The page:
All that’s needed for an audio format is a specification. The features and requirements of that specification may be a subset or a superset of another specification. In this case, compatibility with existing hardware was a requirement for the spec. (Remember that DVD-Audio had some compatibility issues.) But you’re right: just using features doesn’t make a separate format.
I think a more accurate comparison is between CD-ROM and CD-ROM XA (in the Yellow Book standard), or CD and CD+ (in the Red and Blue Book standards). CD-ROM XA and CD+ are both multisession formats, but they organise the sessions in a predictable way, and store specific types of data there in predefined locations. When you don’t have a specification that accounts for special use cases, you get problems with usability or compatibility. Some early game CD-ROMs had CD audio in the same session as the data track. It was possible to play those tracks in a CD player, but the Yellow Book specification made no allowances for this. Since the data track was in the same session, it showed up in the playlist. Playing the data track made a loud, irritating screeching sound that could go on for ages if allowed to.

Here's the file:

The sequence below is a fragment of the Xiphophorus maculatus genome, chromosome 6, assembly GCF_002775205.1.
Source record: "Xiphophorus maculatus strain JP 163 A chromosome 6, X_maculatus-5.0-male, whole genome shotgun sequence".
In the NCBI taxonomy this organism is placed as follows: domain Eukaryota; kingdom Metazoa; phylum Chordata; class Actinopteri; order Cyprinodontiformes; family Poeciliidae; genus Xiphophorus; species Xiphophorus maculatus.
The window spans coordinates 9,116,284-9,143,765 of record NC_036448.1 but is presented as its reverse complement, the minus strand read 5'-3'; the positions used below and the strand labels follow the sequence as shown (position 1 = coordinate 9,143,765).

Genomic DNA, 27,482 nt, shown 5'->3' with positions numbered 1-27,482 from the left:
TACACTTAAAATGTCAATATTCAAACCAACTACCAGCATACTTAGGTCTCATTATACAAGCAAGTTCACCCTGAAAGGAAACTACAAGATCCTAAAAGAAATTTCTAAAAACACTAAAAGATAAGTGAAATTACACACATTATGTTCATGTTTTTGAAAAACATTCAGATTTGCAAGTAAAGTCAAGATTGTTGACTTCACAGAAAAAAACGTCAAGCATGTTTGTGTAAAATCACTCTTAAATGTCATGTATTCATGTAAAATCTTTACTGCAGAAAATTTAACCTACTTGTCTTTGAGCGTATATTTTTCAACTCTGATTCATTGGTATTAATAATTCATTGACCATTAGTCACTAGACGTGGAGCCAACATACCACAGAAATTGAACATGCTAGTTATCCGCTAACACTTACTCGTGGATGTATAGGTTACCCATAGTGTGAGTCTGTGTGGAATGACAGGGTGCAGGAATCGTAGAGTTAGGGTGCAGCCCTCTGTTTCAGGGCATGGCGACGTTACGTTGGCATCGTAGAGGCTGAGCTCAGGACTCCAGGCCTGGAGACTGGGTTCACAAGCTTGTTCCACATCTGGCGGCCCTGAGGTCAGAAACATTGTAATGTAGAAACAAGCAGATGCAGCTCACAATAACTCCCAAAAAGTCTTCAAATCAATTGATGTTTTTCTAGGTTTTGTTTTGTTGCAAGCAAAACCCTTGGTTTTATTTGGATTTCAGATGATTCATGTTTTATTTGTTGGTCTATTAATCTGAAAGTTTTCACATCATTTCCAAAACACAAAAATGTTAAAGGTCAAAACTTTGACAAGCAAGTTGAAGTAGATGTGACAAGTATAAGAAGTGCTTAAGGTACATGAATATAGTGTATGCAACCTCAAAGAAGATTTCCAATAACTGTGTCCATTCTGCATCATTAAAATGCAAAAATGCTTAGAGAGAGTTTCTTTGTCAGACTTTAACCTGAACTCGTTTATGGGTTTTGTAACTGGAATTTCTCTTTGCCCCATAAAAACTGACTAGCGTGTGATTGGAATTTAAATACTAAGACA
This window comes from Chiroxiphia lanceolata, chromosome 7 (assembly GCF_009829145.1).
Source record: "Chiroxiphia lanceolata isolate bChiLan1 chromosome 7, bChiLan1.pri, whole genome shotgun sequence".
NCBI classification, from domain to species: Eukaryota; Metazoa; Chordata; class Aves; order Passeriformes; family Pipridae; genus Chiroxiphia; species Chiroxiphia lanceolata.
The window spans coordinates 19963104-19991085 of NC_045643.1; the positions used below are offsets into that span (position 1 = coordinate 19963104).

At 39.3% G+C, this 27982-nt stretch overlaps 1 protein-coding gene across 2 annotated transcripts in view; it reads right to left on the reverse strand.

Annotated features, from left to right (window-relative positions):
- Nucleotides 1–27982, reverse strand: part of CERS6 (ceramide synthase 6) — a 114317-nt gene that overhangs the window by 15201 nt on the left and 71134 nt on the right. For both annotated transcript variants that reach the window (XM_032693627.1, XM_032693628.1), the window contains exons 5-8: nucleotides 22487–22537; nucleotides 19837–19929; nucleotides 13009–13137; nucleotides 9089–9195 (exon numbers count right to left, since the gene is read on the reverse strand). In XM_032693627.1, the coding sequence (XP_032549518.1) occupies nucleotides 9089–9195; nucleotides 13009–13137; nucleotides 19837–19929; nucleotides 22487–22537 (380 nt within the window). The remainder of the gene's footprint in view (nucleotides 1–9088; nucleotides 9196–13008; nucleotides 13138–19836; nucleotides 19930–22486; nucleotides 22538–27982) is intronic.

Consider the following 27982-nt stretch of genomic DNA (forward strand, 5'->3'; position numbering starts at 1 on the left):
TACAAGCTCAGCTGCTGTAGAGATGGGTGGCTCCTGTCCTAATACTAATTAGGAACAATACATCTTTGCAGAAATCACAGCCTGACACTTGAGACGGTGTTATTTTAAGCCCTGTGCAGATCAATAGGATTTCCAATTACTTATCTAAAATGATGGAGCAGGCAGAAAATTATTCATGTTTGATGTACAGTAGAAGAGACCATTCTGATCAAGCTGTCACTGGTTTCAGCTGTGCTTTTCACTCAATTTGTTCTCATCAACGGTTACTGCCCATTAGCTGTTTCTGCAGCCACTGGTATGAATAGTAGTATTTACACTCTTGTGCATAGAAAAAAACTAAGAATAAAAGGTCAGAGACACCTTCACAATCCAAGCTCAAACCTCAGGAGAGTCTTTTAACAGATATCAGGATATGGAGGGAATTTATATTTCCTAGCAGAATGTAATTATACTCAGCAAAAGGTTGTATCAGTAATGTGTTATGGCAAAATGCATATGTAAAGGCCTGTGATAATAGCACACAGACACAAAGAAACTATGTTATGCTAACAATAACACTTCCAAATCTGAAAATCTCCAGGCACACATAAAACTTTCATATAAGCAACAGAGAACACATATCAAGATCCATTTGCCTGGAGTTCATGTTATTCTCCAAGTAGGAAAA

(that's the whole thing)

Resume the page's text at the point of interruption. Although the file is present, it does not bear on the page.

Problems like that had already been solved by the time Blu-ray was invented. But there was still an unsolved problem left over from the DVD era: How do you make Blu-ray (which was designed for video) usable on a headless sound system? HFPA and Pure Audio took different approaches to this.
HFPA just programmes the menus such that one doesn’t need a screen to choose a stream (7.1, LPCM, etc.). Pure Audio went a step further and colour-coded each audio stream to the red, yellow, green, and blue buttons on the Blu-ray remote. That colour coding is now part of AES-21id-2011, which is the Pure Audio spec. The Blu-ray standard allows content makers to programme the coloured buttons differently on every disc, but Pure Audio makes their behaviour consistent. So, what you have is a minimum standard for how sound is encoded, and how it is accessed.